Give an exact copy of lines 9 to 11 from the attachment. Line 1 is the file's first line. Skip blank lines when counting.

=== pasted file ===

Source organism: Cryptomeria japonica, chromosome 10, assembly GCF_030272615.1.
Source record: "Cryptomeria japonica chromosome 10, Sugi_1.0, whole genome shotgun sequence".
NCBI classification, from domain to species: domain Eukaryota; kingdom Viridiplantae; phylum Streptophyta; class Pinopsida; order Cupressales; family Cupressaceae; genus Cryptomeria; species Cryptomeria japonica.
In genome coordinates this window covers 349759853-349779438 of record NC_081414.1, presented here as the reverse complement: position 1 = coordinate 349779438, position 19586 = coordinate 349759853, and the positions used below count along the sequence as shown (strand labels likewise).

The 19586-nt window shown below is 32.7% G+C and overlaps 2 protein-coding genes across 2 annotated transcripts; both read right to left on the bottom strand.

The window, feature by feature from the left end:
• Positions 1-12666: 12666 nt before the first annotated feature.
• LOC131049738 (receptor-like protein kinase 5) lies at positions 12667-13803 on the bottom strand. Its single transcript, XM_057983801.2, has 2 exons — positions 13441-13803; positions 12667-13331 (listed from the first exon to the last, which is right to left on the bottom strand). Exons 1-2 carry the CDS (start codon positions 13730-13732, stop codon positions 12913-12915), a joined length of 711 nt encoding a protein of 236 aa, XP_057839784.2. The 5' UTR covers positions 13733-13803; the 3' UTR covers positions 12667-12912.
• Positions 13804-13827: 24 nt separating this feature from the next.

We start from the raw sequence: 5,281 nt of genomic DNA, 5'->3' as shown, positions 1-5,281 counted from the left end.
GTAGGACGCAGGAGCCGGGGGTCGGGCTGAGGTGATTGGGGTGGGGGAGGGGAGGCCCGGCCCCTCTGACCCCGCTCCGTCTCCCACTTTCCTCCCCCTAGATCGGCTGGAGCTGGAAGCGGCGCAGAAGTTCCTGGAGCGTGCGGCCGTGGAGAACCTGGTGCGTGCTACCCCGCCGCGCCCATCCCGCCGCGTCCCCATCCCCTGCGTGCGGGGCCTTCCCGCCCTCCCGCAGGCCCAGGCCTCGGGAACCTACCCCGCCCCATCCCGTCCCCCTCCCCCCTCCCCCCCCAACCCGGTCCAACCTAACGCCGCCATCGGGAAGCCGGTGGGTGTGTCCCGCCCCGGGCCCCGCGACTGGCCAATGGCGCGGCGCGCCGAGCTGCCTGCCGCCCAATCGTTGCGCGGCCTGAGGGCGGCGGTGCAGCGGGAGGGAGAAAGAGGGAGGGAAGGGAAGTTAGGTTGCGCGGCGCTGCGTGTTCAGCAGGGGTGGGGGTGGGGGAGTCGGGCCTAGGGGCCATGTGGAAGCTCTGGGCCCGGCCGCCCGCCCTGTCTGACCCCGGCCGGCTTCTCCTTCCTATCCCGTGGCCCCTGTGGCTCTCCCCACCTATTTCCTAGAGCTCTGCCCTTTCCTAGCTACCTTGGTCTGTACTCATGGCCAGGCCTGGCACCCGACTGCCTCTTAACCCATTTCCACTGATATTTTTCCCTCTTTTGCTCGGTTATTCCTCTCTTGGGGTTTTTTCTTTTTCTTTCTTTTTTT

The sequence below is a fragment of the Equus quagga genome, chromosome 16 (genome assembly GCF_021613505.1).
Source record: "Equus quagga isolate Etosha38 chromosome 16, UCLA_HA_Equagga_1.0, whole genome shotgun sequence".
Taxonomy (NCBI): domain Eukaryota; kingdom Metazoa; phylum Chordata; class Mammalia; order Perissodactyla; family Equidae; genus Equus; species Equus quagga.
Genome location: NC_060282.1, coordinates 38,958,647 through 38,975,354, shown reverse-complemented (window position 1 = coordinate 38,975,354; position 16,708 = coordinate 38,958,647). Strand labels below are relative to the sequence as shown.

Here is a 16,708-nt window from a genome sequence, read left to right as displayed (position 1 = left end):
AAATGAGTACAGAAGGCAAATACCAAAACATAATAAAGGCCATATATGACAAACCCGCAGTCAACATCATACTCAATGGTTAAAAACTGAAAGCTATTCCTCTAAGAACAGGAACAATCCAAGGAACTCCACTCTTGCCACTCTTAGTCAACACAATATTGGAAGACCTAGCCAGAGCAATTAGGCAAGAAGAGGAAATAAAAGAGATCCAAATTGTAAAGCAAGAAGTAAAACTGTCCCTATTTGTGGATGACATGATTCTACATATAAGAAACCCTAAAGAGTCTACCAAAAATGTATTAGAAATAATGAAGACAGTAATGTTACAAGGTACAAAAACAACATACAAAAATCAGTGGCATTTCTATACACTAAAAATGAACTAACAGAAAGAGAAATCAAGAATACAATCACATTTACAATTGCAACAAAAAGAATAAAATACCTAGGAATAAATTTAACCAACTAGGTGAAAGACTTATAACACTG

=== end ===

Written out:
• Positions 13804-13827: 24 nt separating this feature from the next.

We start from the raw sequence: 5,281 nt of genomic DNA, 5'->3' as shown, positions 1-5,281 counted from the left end.
GTAGGACGCAGGAGCCGGGGGTCGGGCTGAGGTGATTGGGGTGGGGGAGGGGAGGCCCGGCCCCTCTGACCCCGCTCCGTCTCCCACTTTCCTCCCCCTAGATCGGCTGGAGCTGGAAGCGGCGCAGAAGTTCCTGGAGCGTGCGGCCGTGGAGAACCTGGTGCGTGCTACCCCGCCGCGCCCATCCCGCCGCGTCCCCATCCCCTGCGTGCGGGGCCTTCCCGCCCTCCCGCAGGCCCAGGCCTCGGGAACCTACCCCGCCCCATCCCGTCCCCCTCCCCCCTCCCCCCCCAACCCGGTCCAACCTAACGCCGCCATCGGGAAGCCGGTGGGTGTGTCCCGCCCCGGGCCCCGCGACTGGCCAATGGCGCGGCGCGCCGAGCTGCCTGCCGCCCAATCGTTGCGCGGCCTGAGGGCGGCGGTGCAGCGGGAGGGAGAAAGAGGGAGGGAAGGGAAGTTAGGTTGCGCGGCGCTGCGTGTTCAGCAGGGGTGGGGGTGGGGGAGTCGGGCCTAGGGGCCATGTGGAAGCTCTGGGCCCGGCCGCCCGCCCTGTCTGACCCCGGCCGGCTTCTCCTTCCTATCCCGTGGCCCCTGTGGCTCTCCCCACCTATTTCCTAGAGCTCTGCCCTTTCCTAGCTACCTTGGTCTGTACTCATGGCCAGGCCTGGCACCCGACTGCCTCTTAACCCATTTCCACTGATATTTTTCCCTCTTTTGCTCGGTTATTCCTCTCTTGGGGTTTTTTCTTTTTCTTTCTTTTTTT